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With a dash of Broadway chutzpah, Tony Bennett’s tour is named “The Best Is Yet to Come”. That’s some boast for an 80-year-old relic of pop music’s prehistory, one of the last links with a pre-Presley age of screaming bobbysoxers and Brylcreemed teen idols in sharp suits. Frank Sinatra, not a man to mince words, said he was “the best singer in the business”.

You could call him a dinosaur, except there wasn’t anything dinosaur-like about the dapper gent on stage with a lustrous head of grey hair and a broad smile, red handkerchief peeping out from the breast pocket of his dark suit. Homo croonerus, perhaps.

Bennett’s career went through a long dip in the 1960s when the rise of bands such as The Beatles threatened to make crooners such as him
extinct. But he was rediscovered in the mid-1990s when a vogue for lounge music and Rat Pack fashion took hold as a backlash to grunge rock. He’s still going strong more than a decade later: last year’s
album Duets, a collection of collaborations with pop stars such as George Michael and Stevie Wonder, was a top-three hit in the US and won him a brace of Grammy awards.

His stage show betrayed no concession to younger fans. There was no irony; unlike Tom Jones, he didn’t send himself up. The lesson of Tony Sings the Hits of Today!, a disastrous 1970 album whose cover depicted him lounging uncomfortably in flares and a psychedelic green tie, has been learnt. Bennett is careful not to stray far from the great American songbook.

Opening with a gently swinging, Sinatra-esque number, “Watch What Happens”, his initial singing style was low-key, almost conversational. It grew in vigour, though he conserved his vocal energy shrewdly. An uncharacteristically self-pitying lyric – “Everybody loves a winner, but nobody loves me” – was delivered softly, with Bennett’s voice letting rip a few beats later for the song’s uplifting conclusion: “It’s got to happen! Maybe this time I’ll win!”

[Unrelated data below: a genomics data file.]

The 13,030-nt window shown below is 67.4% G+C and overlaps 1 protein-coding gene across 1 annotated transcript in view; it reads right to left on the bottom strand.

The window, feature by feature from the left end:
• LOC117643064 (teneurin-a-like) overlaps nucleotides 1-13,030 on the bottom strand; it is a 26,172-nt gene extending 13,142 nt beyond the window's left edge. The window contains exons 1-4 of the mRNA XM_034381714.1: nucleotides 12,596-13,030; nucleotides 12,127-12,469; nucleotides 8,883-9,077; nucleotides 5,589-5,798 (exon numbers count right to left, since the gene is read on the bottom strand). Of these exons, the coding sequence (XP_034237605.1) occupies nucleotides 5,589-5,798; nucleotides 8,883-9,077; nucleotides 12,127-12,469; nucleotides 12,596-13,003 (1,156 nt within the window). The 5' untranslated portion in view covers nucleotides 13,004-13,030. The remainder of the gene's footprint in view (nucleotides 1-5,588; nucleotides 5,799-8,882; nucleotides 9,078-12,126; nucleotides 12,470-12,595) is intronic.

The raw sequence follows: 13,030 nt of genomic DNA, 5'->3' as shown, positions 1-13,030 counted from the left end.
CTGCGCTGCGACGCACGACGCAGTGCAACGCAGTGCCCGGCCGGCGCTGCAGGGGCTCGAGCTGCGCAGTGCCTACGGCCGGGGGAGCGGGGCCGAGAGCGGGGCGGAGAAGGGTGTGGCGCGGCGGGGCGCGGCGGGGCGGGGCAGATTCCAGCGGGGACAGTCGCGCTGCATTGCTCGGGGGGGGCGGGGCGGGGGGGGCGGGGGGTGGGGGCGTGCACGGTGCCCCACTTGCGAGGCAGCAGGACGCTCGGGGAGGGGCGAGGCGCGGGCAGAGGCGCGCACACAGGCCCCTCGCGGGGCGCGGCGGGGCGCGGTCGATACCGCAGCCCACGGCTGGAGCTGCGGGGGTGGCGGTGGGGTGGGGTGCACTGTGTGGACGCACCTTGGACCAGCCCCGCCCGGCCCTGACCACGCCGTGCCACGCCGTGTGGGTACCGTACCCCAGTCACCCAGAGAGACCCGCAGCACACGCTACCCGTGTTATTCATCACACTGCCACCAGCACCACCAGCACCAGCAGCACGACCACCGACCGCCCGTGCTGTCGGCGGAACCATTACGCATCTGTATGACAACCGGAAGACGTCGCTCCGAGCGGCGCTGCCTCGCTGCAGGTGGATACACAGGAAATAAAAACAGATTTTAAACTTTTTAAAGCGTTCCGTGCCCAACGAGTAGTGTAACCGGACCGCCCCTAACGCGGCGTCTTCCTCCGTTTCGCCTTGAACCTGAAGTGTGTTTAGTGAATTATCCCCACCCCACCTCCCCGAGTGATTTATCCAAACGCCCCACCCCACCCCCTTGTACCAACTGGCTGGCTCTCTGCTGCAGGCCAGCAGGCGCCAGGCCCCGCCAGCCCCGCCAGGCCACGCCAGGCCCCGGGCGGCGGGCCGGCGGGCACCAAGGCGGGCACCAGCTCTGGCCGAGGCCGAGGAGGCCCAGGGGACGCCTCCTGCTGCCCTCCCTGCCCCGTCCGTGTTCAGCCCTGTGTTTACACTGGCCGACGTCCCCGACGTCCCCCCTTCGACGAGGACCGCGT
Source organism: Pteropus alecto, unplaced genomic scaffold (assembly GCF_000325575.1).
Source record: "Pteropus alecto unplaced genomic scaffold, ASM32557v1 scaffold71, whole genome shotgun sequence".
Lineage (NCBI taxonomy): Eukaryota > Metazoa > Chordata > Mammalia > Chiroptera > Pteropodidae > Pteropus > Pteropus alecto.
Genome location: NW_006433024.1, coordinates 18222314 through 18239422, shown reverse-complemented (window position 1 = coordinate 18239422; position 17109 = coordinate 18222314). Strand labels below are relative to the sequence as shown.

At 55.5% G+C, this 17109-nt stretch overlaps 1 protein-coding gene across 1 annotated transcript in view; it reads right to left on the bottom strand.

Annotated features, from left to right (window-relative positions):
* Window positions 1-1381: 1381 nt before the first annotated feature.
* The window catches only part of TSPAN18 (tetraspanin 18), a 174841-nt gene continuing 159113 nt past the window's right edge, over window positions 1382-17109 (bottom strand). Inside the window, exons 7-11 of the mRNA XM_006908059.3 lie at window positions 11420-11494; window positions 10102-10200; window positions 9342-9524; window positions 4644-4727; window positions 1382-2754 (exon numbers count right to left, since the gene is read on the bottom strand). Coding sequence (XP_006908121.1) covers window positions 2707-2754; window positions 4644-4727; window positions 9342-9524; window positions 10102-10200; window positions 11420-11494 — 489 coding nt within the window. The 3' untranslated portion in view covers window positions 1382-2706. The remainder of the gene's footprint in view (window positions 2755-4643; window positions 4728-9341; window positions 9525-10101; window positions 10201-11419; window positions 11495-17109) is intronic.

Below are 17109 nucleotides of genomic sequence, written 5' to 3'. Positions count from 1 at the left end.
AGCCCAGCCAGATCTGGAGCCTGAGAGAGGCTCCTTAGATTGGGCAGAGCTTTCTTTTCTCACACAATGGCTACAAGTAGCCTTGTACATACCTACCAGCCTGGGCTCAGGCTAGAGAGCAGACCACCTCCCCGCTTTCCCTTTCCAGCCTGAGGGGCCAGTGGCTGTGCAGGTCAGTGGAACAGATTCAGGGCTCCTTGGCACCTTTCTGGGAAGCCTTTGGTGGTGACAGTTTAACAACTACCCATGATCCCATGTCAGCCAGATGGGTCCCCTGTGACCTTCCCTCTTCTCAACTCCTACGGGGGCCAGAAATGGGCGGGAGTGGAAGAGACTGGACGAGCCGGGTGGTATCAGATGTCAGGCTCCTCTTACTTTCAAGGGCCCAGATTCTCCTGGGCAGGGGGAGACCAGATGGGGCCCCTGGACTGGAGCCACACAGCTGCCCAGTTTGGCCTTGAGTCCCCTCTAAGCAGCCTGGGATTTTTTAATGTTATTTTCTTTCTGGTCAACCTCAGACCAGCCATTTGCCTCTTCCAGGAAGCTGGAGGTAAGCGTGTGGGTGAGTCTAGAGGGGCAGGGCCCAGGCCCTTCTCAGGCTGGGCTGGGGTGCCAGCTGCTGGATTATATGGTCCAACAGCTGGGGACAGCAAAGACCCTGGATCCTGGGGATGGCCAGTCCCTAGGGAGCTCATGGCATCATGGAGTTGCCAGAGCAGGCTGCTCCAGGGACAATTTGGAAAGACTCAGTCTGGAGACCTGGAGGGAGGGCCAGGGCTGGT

Optimism and innocence were the hallmarks of his set. This was pop without double meanings or knowing winks. When he sang “You’ve got me flying high on a magic carpet ride”, you knew this was no “Lucy in the Sky with Diamonds”-style trip. Only a very smutty mind could have intuited sexual innuendo in the line “When she straightens your tie, it means she loves you”. In Tony Bennett’s world, a straightened tie is a straightened tie.

He interpreted songs by Liza Minnelli, George Gershwin, Kurt Weill and his old friend Sinatra. There was the odd excursion into different genres, such as his cover of Hank Williams’ country song “Cold, Cold Heart” and a Motown number “For Once in My Life”, though his backing band gave them the same jazzy tempo.

His relaxed singing and the music’s easy good mood took us back to some sunny, 1950s American idyll: “It’s the good life to be free and explore the unknown,” as he crooned in “The Good Life”. But there was a hovering sense of mortality, too. “Everything’s OK, I’ve lived day by day/With this mellow song, I can’t go wrong,” he sang, outlining a crooner’s guide to life. The next song reinforced it: “Life don’t mean a thing if you ain’t got that swing.”

Performing “Fly Me to the Moon” with his microphone switched off, his voice sounded small and far away in the immense auditorium. It was a fragile yet velvety moment, not so much raging against the dying of the light as serenading it. If you set King Lear in Palm Beach, then Tony Bennett would be the soundtrack. As he sang in the final song of the night, his voice ending on a spine-tingling, forceful note: “With any luck, the music never ends!”
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